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Title:Effects of an insecticide/fungicide mixture on queen rearing behavior and hypopharyngeal gland morphology in honey bees (Apis mellifera L.) (Hymenoptera: Apidae)
Author(s):Pearlstein, Daniel Joseph
Advisor(s):Berenbaum, May R
Department / Program:Entomology
Discipline:Entomology
Degree Granting Institution:University of Illinois at Urbana-Champaign
Degree:M.S.
Genre:Thesis
Subject(s):Apis mellifera, pesticide, nursing, hypopharyngeal gland, behavior, morphology
Abstract:Almond growers in California’s Central Valley routinely use tank mixes of the diamide insecticide chlorantraniliprole and the triazole fungicide propiconazole for pest management during bloom. Although this mix is considered safe for honey bees, I investigated possible sublethal effects on the nursing behavior and hypopharyngeal gland morphology of one-week-old nurse bees. For one week I fed newly emerged adults pollen treated with pesticides at minimum concentrations that had previously been shown to affect honey bee development, after which I caged them with developing queen larvae to assess their ability to tend the larvae. For 15 minutes I observed and recorded the time each individually marked nurse bee spent with her head and thorax inside the queen cell and her abdomen rhythmically contracting. After this observation period, I removed their hypopharyngeal glands for imaging and determined the average width of their acini as a proxy for their ability to produce royal jelly. I found no effect of either pesticide individually, a mixture of the two, or of the insect growth regulator insecticide diflubenzuron, which I chose as a positive control due to its previously demonstrated effect on hypopharyngeal gland morphology, on time spent nursing, or on mean acini width of the hypopharyngeal gland. A significant relationship does exist, however, between the mean width of an individual nurse bee’s acini and the time that that individual bee spent engaged in nursing behavior toward the queen cell to which she was exposed. Based on the hive level effect, however, this study may not be sufficient justification for assuming that sublethal effects are not a concern.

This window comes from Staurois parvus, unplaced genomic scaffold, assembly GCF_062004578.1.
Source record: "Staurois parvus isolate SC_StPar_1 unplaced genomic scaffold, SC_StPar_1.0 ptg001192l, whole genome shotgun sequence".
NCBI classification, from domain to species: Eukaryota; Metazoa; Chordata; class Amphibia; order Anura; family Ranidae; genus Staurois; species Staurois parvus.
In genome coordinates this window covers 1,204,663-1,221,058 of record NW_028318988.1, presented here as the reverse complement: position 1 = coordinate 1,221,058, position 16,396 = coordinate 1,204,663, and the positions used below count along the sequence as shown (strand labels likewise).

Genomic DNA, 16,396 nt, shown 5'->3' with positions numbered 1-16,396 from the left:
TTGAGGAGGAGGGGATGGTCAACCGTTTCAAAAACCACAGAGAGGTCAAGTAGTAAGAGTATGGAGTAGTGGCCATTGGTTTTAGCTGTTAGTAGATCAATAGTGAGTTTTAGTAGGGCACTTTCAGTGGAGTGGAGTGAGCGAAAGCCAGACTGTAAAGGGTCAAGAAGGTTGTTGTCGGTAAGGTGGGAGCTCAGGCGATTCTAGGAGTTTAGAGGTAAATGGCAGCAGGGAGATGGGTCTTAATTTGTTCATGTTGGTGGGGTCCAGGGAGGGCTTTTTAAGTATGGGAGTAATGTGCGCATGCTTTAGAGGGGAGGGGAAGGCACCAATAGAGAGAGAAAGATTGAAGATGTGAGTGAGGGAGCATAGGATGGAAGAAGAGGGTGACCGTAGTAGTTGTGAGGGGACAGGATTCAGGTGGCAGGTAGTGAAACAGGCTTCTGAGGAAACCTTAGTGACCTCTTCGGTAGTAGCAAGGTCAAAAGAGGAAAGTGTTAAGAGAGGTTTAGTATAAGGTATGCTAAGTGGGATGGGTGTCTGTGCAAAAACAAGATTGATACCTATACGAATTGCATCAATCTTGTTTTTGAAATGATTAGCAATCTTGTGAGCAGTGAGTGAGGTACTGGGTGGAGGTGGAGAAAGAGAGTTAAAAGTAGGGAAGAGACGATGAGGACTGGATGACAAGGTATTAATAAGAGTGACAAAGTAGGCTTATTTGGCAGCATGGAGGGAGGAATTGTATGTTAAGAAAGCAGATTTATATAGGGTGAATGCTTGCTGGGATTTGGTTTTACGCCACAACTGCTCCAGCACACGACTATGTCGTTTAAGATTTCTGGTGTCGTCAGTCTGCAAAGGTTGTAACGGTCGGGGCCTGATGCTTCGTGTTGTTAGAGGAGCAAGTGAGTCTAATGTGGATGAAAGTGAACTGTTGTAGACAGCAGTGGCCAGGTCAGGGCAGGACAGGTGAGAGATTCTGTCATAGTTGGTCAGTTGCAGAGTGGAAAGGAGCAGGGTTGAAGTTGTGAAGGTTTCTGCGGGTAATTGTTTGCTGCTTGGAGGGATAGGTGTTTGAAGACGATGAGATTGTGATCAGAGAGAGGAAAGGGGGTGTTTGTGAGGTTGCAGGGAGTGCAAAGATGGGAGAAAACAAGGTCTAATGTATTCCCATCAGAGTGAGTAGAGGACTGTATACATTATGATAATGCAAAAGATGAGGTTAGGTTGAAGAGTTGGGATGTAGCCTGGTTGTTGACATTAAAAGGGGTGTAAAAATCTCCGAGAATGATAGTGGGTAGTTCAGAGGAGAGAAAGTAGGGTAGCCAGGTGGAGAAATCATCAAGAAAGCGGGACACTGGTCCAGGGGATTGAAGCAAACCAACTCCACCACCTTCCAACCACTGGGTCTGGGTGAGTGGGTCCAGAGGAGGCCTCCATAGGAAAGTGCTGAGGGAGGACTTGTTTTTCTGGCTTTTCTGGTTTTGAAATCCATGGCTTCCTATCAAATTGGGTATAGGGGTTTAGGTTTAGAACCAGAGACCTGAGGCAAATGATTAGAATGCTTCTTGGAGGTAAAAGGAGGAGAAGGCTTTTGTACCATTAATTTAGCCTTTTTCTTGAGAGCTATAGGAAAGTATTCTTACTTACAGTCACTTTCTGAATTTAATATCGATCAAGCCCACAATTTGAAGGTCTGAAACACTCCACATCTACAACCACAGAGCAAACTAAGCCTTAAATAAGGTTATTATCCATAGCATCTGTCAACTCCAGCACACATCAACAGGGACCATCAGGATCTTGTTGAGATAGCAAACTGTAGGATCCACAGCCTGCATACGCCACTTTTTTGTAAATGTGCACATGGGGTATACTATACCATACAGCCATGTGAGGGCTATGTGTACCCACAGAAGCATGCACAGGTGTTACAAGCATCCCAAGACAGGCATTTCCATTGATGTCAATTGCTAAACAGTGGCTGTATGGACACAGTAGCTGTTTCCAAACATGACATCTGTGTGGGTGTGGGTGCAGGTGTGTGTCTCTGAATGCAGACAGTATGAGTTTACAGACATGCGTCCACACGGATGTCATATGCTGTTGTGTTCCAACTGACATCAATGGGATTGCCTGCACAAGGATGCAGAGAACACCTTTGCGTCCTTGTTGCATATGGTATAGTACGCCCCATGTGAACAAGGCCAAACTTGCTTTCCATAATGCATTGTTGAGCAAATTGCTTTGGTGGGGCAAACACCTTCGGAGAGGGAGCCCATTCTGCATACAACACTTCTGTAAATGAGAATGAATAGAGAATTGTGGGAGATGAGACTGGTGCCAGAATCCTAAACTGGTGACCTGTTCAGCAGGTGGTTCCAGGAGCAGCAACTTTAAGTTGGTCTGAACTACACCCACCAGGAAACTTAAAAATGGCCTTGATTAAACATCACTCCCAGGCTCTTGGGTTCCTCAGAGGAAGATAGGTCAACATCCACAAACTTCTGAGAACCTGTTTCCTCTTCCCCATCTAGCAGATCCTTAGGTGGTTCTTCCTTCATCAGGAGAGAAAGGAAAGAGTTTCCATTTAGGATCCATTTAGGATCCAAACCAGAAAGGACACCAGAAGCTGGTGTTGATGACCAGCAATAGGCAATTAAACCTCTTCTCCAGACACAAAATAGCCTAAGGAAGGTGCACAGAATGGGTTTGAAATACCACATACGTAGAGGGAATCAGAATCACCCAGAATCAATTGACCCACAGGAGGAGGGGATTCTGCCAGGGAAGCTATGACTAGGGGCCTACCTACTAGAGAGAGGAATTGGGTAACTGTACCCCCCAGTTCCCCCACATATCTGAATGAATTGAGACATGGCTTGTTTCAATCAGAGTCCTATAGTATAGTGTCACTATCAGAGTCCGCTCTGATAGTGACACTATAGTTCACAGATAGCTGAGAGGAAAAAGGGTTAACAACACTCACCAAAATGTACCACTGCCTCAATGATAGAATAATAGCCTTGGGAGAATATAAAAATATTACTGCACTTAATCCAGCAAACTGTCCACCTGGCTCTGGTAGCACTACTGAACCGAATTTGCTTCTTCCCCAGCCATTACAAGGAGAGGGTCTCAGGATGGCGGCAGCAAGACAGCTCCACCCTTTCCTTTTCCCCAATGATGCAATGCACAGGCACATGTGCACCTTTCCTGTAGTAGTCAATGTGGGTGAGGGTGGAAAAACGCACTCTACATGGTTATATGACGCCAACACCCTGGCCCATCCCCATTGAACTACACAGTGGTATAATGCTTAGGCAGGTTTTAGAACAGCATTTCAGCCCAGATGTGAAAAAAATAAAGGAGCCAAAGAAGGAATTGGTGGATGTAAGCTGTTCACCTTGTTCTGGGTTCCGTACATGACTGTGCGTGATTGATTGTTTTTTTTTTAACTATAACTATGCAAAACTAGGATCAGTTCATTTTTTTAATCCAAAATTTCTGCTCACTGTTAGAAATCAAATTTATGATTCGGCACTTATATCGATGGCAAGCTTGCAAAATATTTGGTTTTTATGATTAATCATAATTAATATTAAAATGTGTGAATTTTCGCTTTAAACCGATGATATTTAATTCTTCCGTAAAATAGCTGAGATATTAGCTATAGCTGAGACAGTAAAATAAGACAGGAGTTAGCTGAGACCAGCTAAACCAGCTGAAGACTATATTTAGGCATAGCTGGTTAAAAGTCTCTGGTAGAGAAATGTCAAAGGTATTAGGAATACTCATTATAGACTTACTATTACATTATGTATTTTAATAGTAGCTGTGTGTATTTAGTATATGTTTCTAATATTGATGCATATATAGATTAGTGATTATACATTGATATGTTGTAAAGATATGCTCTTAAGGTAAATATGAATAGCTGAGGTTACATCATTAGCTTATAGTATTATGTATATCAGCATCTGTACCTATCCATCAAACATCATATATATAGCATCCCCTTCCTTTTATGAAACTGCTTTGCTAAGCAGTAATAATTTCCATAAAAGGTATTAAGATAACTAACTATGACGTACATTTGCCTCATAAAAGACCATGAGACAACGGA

Issue Date:2020-08-31
Type:Thesis
URI:http://hdl.handle.net/2142/109329
Rights Information:Copyright 2020 Daniel Pearlstein
Date Available in IDEALS:2021-03-05
Date Deposited:2020-12


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